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NYC FAR Housing Limit Should Go Away: Albany should repeal outdated 1961 floor area ratio limit limiting new construction


If we really want to build a more affordable and sustainable New York and keep our economy growing, we need to build more homes in every community for all New Yorkers.

We’re working hard to create more affordable housing and expand economic opportunity in all of New York’s diverse communities, and we know those policies will be different from borough to borough and neighborhood to neighborhood. But in some parts of the city, an arbitrary, outdated, Albany-imposed limitation on what types of homes we can build prevents us from achieving our goal of producing more homes.

In some of the most central, transit-accessible, and job- and service-rich locations in New York—precisely those areas where more housing makes the most sense—a mysterious state law known as the floor area ratio limit, or FAR, for its acronym in English, which limits the construction of apartment buildings to no more than 12 times the size of the lot on which they sit. There is no health or safety justification for the limit, and there are already more than 200 residential buildings in our city, with 32,000 apartments and tens of thousands of New Yorkers living in them today, that are over the limit. They were built before the cap was set in 1961, and when there were 3.4 million fewer people in this state and over a million fewer people in New York City.

Lifting the cap, which has been proposed as part of this year’s state budget, would do nothing on its own: Any proposed development would still have to go through New York City’s vigorous environmental review process and our equally demanding process. for public review.

The status quo is one in which this arbitrary cap is silencing the voices and judgment of New York City communities, Community Boards, Mayors, City Planning Commission, City Council, and Mayor . The FAR cap actually limits the city’s ability to do the right thing and build more housing, especially more apartments that are affordable.

Removing the cap simply gives New York City the ability to build housing where we decide it is needed, while leaving the cap in place allows some of the city’s most prosperous areas free to come up with solutions to address the housing crisis for a more inclusive New York. City.

Building new homes fairly is critical to addressing the staggering human costs of the New York housing shortage. Every home we can approve and see built plays a role in our collective efforts to lower rents, reduce gentrification pressures, protect tenants, and address homelessness.

Returning control of New York City’s zoning to our city would allow us to create permanent affordable housing in neighborhoods where there is now little chance of doing so. For example, in many areas of Manhattan, a developer can build 100% market rate housing because the Mandatory Inclusionary Housing affordability requirement does not apply. If the FAR cap were to be lifted, the City could make the decision to rezone these areas to allow for more housing and therefore require affordable housing on a permanent basis.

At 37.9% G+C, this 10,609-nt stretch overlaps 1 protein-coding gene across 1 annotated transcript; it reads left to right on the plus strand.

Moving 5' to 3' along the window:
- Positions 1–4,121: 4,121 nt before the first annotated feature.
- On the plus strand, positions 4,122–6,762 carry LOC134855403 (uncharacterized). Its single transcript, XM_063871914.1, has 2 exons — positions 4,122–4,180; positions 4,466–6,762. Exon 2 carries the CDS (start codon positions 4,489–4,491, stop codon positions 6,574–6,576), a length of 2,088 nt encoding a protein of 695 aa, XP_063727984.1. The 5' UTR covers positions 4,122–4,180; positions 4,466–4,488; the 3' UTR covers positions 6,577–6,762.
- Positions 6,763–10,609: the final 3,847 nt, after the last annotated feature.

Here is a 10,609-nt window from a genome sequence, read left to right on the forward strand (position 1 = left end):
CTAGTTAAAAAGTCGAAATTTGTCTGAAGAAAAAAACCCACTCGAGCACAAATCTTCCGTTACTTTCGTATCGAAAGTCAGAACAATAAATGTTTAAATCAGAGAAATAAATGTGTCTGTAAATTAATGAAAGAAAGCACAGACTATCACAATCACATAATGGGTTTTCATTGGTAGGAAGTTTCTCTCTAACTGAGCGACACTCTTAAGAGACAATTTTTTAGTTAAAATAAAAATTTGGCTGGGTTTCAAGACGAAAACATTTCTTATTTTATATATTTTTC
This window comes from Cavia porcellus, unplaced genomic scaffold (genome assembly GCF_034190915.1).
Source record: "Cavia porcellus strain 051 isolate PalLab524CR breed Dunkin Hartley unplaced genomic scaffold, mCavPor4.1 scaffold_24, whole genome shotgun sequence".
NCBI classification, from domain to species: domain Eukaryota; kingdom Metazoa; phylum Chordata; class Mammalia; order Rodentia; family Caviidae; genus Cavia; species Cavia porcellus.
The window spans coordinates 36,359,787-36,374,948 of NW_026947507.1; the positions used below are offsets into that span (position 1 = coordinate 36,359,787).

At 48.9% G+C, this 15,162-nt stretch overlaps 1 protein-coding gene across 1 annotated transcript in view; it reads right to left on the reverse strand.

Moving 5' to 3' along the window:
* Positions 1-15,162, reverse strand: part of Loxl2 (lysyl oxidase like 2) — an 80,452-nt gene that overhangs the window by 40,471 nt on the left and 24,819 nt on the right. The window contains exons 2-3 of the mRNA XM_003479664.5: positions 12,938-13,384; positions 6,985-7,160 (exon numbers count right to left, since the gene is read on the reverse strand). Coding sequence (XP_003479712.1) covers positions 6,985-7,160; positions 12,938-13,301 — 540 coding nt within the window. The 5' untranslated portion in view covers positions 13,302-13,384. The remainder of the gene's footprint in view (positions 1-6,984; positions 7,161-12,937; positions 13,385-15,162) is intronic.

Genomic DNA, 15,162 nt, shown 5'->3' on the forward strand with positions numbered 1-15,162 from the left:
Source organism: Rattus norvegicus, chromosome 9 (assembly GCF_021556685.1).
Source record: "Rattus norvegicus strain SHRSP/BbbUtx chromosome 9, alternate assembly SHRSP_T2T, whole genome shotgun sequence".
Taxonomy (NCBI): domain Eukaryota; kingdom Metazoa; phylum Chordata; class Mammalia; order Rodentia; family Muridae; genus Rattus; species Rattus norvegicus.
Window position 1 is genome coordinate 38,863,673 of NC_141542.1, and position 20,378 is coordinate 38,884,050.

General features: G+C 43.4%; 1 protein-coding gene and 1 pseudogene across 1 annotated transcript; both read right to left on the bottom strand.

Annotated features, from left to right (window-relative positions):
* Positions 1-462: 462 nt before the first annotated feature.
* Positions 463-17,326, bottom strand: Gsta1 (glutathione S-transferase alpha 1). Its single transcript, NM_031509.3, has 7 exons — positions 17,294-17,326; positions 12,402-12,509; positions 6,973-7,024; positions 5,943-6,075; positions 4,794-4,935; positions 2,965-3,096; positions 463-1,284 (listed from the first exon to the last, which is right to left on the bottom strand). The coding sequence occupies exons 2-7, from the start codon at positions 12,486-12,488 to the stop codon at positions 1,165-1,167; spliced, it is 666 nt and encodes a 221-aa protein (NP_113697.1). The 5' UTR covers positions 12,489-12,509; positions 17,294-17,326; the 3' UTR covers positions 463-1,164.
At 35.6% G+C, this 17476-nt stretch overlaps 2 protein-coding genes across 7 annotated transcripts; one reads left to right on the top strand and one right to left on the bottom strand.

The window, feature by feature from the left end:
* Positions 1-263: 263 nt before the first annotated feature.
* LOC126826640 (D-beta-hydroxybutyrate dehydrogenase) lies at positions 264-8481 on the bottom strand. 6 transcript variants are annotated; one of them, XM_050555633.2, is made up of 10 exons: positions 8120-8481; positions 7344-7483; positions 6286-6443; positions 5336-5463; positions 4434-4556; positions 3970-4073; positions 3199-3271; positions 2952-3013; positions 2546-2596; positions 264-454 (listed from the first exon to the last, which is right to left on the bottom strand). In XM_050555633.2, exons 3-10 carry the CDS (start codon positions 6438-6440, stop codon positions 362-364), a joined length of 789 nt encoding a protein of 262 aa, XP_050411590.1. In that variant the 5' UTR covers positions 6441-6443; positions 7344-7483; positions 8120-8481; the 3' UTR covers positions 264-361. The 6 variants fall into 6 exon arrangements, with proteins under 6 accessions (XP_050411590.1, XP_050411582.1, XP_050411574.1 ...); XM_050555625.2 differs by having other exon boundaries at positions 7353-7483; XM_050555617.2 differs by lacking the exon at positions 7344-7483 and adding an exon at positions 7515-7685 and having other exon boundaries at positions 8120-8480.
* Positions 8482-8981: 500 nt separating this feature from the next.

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With the cap in place, some of our city’s most in-demand neighborhoods are experiencing skyrocketing rents with little hope for new affordable housing that creates opportunities for New Yorkers, including for residents to remain in their neighborhoods.

Maintaining this arbitrary cap goes against all of our city’s fair housing goals. Resources and opportunities that are concentrated in neighborhoods, where the FAR cap limits new housing, should be available to all New Yorkers. We can no longer allow certain areas of our city to lift the drawbridge against a crucial citywide housing push to create a more just and prosperous city.

An “everyone pitches in” approach is at the heart of both Mayor Adams’s City of Yes and Council President Adrienne Adams’ Housing Agenda. The FAR cap is an obstacle for that to come true.

Fortunately, the Governor and both sides of City Hall are working together and united on the need for more available housing for all New Yorkers in all neighborhoods.

As the state budget progresses, lawmakers in Albany should be asking: does it make sense to keep an outdated restriction in New York City that undermines housing affordability, our climate goals, and racial and economic justice?

The answer is clear: we need to remove the FAR cap and allow New York City to develop more affordable, mixed-income housing in the most central areas of New York City, just like anywhere else.

Adams is the President of the Council and represents Southeast Queens. Garodnick is Chairman of the City Planning Commission and Director of the Department of City Planning.

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